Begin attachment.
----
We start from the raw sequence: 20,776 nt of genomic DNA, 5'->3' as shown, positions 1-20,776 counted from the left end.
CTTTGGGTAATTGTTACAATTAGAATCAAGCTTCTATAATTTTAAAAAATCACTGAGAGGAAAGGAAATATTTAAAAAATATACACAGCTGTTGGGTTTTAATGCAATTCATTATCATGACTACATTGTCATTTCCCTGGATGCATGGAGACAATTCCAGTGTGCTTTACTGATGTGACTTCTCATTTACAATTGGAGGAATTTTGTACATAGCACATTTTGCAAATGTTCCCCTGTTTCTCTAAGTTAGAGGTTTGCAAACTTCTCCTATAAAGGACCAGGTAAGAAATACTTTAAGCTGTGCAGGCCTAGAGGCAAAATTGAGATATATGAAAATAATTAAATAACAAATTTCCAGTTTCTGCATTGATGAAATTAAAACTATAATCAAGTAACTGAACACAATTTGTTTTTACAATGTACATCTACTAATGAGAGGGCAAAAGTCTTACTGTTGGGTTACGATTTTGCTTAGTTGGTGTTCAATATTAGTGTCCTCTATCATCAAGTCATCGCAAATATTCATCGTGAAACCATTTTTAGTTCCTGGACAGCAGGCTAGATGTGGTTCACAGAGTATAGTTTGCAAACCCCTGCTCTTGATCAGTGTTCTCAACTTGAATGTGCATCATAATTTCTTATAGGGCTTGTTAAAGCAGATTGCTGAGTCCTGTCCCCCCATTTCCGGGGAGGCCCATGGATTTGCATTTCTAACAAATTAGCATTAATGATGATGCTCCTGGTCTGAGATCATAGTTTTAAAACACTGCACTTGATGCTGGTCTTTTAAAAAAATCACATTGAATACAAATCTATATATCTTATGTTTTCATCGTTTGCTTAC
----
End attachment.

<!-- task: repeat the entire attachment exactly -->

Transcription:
We start from the raw sequence: 20,776 nt of genomic DNA, 5'->3' as shown, positions 1-20,776 counted from the left end.
CTTTGGGTAATTGTTACAATTAGAATCAAGCTTCTATAATTTTAAAAAATCACTGAGAGGAAAGGAAATATTTAAAAAATATACACAGCTGTTGGGTTTTAATGCAATTCATTATCATGACTACATTGTCATTTCCCTGGATGCATGGAGACAATTCCAGTGTGCTTTACTGATGTGACTTCTCATTTACAATTGGAGGAATTTTGTACATAGCACATTTTGCAAATGTTCCCCTGTTTCTCTAAGTTAGAGGTTTGCAAACTTCTCCTATAAAGGACCAGGTAAGAAATACTTTAAGCTGTGCAGGCCTAGAGGCAAAATTGAGATATATGAAAATAATTAAATAACAAATTTCCAGTTTCTGCATTGATGAAATTAAAACTATAATCAAGTAACTGAACACAATTTGTTTTTACAATGTACATCTACTAATGAGAGGGCAAAAGTCTTACTGTTGGGTTACGATTTTGCTTAGTTGGTGTTCAATATTAGTGTCCTCTATCATCAAGTCATCGCAAATATTCATCGTGAAACCATTTTTAGTTCCTGGACAGCAGGCTAGATGTGGTTCACAGAGTATAGTTTGCAAACCCCTGCTCTTGATCAGTGTTCTCAACTTGAATGTGCATCATAATTTCTTATAGGGCTTGTTAAAGCAGATTGCTGAGTCCTGTCCCCCCATTTCCGGGGAGGCCCATGGATTTGCATTTCTAACAAATTAGCATTAATGATGATGCTCCTGGTCTGAGATCATAGTTTTAAAACACTGCACTTGATGCTGGTCTTTTAAAAAAATCACATTGAATACAAATCTATATATCTTATGTTTTCATCGTTTGCTTAC